Jupiter and Saturn and maybe Mars (8/4/2018)

Jupiter and Saturn and maybe Mars (8/4/2018)

’ve been very busy with the train club recently, which means I’ve not been out with the Astronomy Club for two months. And that’s my excuse for why I wasn’t out when they were showing the masses the various opposition planets tonight. I glanced on Facebook a few hours ago and realized that they were having a star party.

Just as well I didn’t go – outside of an aborted star party earlier this year, I haven’t had the scope out since November. I figured doing a major event rusty like this would just be a disaster. So I figured I’d have a star party of one in my backyard. I’d make a dry run and see how it went, and check out the planets for myself.

Good thing, too, since I got my 11 and 24 eyepieces mixed up as to which was the most powerful. There I was with my 24 eyepiece with the barlow extender, thinking that I thought I’d seen Jupiter much closer. Eventually I decided for the comfortable view and shifted to the 11, only to find the viewing exactly what I’d just left (and, optically and mathematically it was). Eventually I got Jupiter all big and bright and tracked it across the sky. Also looked at Antares for a bit, looking for its binary but no luck. Cast around for the Cat’s Eye but downtown viewing isn’t up to that – didn’t find a hint of it.

Came in to write this and booted Stellarium to reference and found out – hey, Saturn was now up. Went back outside and sure enough, that bright untwinkling star, there it was. I viewed it for a bit and then started messing with the scope. In the dark. Found out it wasn’t balanced at all – the eyepiece end was too heavy and the scope swung in that direction when released. So, the bright idea was to unlock the barrel from the mount and, yes, I damn near dropped it. Managed to catch it as it swung off but it was a near thing. Set it down (carefully) and with the light in my mouth, I managed to get it firmly seated back on the mount. Yes, that was really stupid and the only thing what would have made it even dumber would be to do that in a crowd on a hard parking lot.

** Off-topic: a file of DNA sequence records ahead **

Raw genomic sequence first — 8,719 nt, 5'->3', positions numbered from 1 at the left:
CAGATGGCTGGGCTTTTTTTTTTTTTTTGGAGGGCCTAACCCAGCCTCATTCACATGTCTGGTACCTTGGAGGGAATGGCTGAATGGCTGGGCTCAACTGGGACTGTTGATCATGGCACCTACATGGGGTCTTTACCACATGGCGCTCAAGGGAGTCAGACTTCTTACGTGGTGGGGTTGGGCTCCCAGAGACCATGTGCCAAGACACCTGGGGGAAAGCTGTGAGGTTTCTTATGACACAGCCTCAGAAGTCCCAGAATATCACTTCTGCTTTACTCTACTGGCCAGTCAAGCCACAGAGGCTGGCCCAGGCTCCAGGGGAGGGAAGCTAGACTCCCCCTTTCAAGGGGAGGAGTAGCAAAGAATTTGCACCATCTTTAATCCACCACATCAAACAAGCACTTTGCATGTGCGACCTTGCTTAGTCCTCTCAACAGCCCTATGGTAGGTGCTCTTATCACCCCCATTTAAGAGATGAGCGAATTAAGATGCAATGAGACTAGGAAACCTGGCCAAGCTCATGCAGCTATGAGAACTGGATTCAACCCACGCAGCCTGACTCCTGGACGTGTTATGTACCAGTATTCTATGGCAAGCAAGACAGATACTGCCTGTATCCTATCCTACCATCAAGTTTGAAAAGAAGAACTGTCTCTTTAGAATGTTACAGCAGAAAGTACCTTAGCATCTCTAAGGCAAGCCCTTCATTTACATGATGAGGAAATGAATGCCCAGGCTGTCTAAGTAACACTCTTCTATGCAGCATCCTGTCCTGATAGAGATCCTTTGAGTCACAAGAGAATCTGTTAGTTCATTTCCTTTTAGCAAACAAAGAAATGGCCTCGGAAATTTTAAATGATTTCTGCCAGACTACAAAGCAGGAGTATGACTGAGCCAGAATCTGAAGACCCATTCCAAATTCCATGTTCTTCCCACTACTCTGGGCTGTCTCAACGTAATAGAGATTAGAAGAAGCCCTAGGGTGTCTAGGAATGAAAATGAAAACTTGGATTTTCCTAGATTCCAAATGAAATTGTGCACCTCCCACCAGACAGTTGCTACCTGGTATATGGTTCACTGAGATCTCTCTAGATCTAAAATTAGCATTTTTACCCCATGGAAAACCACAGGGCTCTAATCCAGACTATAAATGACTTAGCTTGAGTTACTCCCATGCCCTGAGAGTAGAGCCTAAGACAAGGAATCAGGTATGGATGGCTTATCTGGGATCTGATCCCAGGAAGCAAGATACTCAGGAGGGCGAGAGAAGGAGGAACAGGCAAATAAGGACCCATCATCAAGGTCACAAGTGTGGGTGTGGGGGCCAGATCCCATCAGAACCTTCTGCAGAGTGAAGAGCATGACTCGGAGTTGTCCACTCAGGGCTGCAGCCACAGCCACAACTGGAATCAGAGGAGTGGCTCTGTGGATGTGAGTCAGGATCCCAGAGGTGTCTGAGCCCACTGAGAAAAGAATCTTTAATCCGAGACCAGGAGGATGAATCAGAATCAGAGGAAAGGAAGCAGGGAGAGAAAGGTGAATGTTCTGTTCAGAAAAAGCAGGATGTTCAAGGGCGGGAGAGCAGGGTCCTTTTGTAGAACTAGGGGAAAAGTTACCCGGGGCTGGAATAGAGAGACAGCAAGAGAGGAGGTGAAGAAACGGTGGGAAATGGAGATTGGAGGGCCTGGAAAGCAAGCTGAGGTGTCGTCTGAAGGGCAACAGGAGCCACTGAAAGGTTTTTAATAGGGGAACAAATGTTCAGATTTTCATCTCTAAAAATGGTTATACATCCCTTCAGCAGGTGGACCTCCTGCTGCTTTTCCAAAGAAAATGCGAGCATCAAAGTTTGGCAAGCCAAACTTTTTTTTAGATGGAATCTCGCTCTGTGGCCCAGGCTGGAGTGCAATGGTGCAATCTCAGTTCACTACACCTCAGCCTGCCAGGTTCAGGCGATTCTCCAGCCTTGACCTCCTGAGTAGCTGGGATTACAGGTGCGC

Rusty? Very.

So after I got everything squared, I came in to write. I’m a little leery of moving the mount with it all done up but Mars is about 90 minutes away from clearing the Oak Tree Nebula. I think I’ll go out and look at Saturn for a bit more until Mars move into my field of view. I’ve had it with optical circus stunts for tonight.

Later that night…

Mars finally swarmed into view about 11:30pm for me. I was curious to see it – I hadn’t had a close look for over a year (and that had been iffy, that night). I hunched down over the barlow-boosted eyepiece and beheld – a big ball of nothing. Sorry, stargazers – I know that everyone is excited about the Mars-spanning dust storm but it turned my view of the red planet into something as exciting as looking at a basketball. I watched for a while anyway, letting my eyes adjust and hoping for some sort of something to look at (as midnight rolled past, I really wanted a explosion of incandescent gas or something) but, no, it was about as much fun as watching that slow Maitland stoplight. I had the same thing with Venus – I’d looked at it several times and it did nothing for me. But put a crescent on it and yow! But no, Mars was dead on facing the sun, it was cloaked in dusty mystery, and it wasn’t much fun.

Still, it was an interesting night outside. Haven’t done that in ages. Hoping the skies will improve after this lousy summer.